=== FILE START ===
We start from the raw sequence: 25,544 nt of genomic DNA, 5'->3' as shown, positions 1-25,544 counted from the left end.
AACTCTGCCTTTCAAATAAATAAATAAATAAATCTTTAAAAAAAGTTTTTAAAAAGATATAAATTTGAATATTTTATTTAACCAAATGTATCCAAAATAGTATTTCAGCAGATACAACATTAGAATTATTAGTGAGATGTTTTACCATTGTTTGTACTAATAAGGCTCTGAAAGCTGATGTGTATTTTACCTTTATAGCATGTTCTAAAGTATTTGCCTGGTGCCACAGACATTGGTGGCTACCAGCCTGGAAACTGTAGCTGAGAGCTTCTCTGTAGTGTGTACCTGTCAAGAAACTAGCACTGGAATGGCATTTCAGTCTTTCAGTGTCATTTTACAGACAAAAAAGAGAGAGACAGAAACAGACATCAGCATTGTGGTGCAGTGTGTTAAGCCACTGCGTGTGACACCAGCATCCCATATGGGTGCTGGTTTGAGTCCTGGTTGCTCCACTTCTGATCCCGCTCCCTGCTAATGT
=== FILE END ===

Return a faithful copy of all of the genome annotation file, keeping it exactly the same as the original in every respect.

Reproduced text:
We start from the raw sequence: 25,544 nt of genomic DNA, 5'->3' as shown, positions 1-25,544 counted from the left end.
AACTCTGCCTTTCAAATAAATAAATAAATAAATCTTTAAAAAAAGTTTTTAAAAAGATATAAATTTGAATATTTTATTTAACCAAATGTATCCAAAATAGTATTTCAGCAGATACAACATTAGAATTATTAGTGAGATGTTTTACCATTGTTTGTACTAATAAGGCTCTGAAAGCTGATGTGTATTTTACCTTTATAGCATGTTCTAAAGTATTTGCCTGGTGCCACAGACATTGGTGGCTACCAGCCTGGAAACTGTAGCTGAGAGCTTCTCTGTAGTGTGTACCTGTCAAGAAACTAGCACTGGAATGGCATTTCAGTCTTTCAGTGTCATTTTACAGACAAAAAAGAGAGAGACAGAAACAGACATCAGCATTGTGGTGCAGTGTGTTAAGCCACTGCGTGTGACACCAGCATCCCATATGGGTGCTGGTTTGAGTCCTGGTTGCTCCACTTCTGATCCCGCTCCCTGCTAATGT